1. Meant to add, since even I wonder what I was saying, that it's hard to get death in true perspective till one has done it. As Goldenoldenlady says, the bereavement is the problem for us still here after a loved one has gone.


  3. If everyone lived, then you would not be here: there would be no need for you, room for you, desire for procreation.
    At 20, I fretted. At 30, I worried. At 40, I really worried. At 50, less so. At near 60 even less. Funny how nature has programmed us to worry when there is still a need for us to worry, but less so as we get to be less useful and more of a burden.
    Anyway, I agree with the previous comments -- it's the death of a loved one that is unimaginably sad. Your own? You get used to the idea. And I imagine you get tired of being frail or sick or whatever other encumbrance you have in your older years.

  4. The older I get, the more obvious it is to me that my life WILL end, each year bringing it closer to sooner than later. When I was 20, I felt invincible (and behaved accordingly; if I did even 10 years ago what I did at age 20, I'd probably NOT be here now.)
    This year in particular, people I know have been dropping like flies (OK, so most were in their 90s, several sick, so it wasn't a big surprise)...and I continue to "rage against the fading of the light".
    I doubt I'll "get it" until I.....get "It". Seriously.

  5. This is a timely piece as yesterday I visited my father in law in hospital. He was taken there as he can no longer look after himself. The staff were amazing. In my 20s I thought I would never get old. In my thirties I thought I could put it off, in my forties I know it happens but when the end comes I want mine to be swift and without fear if that is ever possible. In the meantime I want lots of life and as much living as I can pack in. I am committed to not worrying or dwelling as much as I have done. I will probably change tomorrow but this is todays resolution.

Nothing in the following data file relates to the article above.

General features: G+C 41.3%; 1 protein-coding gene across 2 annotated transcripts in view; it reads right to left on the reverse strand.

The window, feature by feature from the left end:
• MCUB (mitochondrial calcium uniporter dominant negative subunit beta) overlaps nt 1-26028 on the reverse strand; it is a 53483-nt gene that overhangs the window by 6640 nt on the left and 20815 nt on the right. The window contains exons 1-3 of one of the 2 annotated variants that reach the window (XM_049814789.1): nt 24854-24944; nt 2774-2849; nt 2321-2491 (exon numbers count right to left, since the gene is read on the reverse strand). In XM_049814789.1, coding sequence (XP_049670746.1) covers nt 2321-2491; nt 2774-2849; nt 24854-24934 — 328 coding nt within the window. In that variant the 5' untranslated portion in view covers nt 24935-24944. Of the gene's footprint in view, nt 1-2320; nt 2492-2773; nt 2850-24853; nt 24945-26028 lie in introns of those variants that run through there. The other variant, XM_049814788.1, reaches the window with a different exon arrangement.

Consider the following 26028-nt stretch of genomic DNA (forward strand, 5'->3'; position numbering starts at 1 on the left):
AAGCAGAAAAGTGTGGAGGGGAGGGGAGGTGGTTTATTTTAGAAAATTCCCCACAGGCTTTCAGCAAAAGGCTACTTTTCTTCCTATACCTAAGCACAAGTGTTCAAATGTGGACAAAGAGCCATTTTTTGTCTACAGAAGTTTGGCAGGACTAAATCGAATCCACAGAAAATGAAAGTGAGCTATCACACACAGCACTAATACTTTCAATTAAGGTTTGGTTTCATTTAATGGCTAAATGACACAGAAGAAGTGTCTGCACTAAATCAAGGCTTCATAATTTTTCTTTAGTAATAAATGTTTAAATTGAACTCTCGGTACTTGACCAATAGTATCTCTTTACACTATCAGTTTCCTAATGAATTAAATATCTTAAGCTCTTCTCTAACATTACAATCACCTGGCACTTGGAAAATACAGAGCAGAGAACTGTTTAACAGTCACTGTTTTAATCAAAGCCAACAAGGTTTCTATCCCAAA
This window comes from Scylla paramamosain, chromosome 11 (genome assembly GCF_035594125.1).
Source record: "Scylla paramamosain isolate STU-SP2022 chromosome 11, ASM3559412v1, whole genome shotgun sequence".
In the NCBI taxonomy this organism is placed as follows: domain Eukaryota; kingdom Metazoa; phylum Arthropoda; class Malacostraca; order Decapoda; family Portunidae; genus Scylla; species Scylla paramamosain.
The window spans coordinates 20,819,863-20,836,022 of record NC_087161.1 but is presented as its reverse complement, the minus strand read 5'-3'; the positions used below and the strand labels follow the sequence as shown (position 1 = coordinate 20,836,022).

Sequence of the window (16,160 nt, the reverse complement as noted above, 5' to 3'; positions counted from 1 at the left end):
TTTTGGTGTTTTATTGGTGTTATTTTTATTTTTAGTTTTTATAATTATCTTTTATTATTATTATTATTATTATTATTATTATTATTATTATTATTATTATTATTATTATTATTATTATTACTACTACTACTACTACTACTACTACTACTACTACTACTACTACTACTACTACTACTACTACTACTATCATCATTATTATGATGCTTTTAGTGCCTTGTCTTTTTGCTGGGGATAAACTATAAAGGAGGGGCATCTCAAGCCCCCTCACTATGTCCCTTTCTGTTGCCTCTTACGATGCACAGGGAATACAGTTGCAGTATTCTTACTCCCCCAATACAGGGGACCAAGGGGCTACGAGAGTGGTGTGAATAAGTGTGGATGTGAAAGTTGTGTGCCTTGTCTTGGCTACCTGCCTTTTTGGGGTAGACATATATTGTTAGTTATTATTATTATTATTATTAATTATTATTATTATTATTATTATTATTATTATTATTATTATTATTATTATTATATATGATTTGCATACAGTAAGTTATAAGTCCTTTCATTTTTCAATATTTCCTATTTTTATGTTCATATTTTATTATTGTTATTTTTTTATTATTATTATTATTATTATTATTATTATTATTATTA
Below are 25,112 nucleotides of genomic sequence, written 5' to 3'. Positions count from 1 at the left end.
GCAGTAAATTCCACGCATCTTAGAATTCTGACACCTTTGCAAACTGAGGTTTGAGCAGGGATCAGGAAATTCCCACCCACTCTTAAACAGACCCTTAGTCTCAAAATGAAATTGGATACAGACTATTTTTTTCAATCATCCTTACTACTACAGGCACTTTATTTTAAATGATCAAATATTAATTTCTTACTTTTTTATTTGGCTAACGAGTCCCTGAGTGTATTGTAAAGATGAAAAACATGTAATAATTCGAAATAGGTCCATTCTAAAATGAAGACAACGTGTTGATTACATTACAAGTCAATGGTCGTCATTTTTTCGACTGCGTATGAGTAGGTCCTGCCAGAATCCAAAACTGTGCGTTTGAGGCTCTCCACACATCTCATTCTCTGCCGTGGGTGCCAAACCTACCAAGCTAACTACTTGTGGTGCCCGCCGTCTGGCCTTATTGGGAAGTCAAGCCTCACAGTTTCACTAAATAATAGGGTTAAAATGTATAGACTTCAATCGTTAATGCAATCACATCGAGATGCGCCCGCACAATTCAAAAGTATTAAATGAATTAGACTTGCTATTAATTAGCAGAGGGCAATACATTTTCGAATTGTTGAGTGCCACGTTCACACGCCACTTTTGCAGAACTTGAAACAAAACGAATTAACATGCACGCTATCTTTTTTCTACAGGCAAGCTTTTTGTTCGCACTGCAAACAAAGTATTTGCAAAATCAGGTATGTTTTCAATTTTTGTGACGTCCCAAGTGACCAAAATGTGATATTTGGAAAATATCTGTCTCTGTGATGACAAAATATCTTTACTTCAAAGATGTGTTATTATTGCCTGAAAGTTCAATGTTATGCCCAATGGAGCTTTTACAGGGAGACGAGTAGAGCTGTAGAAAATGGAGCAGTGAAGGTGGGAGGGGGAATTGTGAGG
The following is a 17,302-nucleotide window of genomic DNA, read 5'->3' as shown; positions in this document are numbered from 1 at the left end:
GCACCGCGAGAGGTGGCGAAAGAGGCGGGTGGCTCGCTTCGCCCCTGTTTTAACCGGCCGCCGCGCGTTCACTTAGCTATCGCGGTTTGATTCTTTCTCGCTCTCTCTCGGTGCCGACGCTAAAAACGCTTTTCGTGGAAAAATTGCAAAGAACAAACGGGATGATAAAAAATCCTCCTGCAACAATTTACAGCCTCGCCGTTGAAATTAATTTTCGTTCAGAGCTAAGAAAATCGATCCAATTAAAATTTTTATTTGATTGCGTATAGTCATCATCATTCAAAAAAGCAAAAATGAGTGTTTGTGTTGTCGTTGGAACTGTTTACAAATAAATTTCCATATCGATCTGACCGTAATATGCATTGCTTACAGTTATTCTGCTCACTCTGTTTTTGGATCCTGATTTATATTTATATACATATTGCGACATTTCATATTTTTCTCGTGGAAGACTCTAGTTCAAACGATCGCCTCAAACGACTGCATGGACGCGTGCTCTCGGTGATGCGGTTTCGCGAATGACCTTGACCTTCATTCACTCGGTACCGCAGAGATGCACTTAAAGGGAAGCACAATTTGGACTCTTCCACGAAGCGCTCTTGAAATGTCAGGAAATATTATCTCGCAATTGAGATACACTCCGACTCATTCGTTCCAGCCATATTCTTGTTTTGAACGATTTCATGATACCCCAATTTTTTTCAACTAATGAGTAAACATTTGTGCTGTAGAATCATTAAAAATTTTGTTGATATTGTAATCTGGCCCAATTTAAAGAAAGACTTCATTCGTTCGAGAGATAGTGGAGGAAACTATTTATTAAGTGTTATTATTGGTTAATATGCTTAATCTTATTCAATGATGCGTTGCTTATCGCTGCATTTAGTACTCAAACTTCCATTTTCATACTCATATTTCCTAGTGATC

6. Oh I can so identify with the dwelling about mortality bit. I seem to be constantly worrying about it, about loved ones of the previous generation. It all seems too unfair, and nothing explains the 'whole point of it'. Been going through numerous books too, and although it makes sense in the words on the pages, - the mind has a mind of its own, and broods and worries and doesn't want to lose the loved ones.

    On a more positive note, once again, what lovely pictures you take. Sometimes I visit your blog as a pick me up, esp the pics are just the tonic one needs of colour and images and beauty. Thks.

    Bon weekend.

  7. You are such good and kind and wise readers. Thank you.

  8. I feel like a complete insensitive clod, after all these folk are discussing mortality in depth, but I really have to ask.... what window washers? Whose are they, and what windows are they washing? Are they washing windows on a corporate building, or do you have people come to wash the windows on your house?

    See, I live in NY - the only window washers I'm familiar with are those that contract with corporations to wash business building windows.

    Do tell!

    1. Marcheline - that is such a funny question; it's making me laugh a lot. The window cleaners come and do the house windows, with their mops and cloths and ladders. They are a family of father and sons, and they come every six weeks and do the windows of my mother, my landlord, and me, in a little round of smiles and loveliness.